If you want a nice place to quickly scrub over an issue and grab some pros and cons, Kialo is a good place. Unfortunately, the restrictions that plague interacting with the site can be detrimental. For instance, a topic on PETA was composed mostly of bunk science, but posting factual, supported evidence was rejected by the moderator before it was made available to view by others for various reasons.
It's a neat idea, and the internet is in dire need of a platform that enforces some form of stricter moderation for nicer debate and discussion. However, with the strict level of control Kialo forces among its users, and potential bias that's been shown in certain topics from anonymous moderation, I can't recommend it to the wider internet at this moment.Pros:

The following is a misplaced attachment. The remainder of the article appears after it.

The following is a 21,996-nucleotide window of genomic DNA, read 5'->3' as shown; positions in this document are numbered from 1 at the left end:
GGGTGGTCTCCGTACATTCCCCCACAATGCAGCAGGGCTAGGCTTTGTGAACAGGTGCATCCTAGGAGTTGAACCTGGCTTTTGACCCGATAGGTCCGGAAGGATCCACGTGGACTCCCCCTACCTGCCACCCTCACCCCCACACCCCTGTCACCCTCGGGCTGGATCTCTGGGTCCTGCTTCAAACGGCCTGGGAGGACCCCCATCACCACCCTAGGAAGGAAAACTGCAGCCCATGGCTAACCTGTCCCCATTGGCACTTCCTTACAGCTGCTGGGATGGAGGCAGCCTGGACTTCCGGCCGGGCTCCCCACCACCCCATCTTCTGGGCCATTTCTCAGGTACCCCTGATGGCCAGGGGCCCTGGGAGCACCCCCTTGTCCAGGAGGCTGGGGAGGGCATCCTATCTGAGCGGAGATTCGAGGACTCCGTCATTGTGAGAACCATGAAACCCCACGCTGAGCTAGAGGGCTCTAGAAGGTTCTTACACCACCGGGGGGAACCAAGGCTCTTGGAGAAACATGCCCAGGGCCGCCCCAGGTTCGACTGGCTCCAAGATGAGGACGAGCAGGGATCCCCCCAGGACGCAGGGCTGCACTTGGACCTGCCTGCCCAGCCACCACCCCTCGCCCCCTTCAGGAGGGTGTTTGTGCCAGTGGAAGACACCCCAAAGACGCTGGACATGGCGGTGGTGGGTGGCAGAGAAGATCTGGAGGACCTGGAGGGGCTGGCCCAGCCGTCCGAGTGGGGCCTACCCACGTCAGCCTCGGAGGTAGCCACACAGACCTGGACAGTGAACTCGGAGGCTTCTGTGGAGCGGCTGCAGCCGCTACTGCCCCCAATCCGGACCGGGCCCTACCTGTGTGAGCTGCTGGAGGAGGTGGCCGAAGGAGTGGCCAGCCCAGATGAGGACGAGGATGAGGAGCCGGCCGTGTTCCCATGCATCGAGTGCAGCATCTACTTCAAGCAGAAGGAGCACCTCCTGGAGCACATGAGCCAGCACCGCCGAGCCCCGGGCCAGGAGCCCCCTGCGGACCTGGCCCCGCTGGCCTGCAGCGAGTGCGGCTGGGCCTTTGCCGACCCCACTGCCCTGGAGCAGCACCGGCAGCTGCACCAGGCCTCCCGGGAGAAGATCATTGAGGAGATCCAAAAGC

Structured debate with a clean website and format. Arguments are easily sorted into pros and cons.Cons:
Most arguments aren't binary like the site wants. Moderators can be heavily biased. Many topics require approval to post any topic.
The binary set-up creates false 'noise'. The moderation could be more neutral (and more intelligent, frankly ) but more so it could help shape an argument rather than 'tidy' . Sometimes the mods seem to be machine bots reacting to single words and not context. Overly dependent on US English and US culture. Commonly held, but None-USA , thoughts are challenged to the point of attrition but others are allowed as unsupported, and unchallenged, statements. It would be dangerous to encourage students to access this.Pros:
The idea behind itCons:
Better moderation / facilitation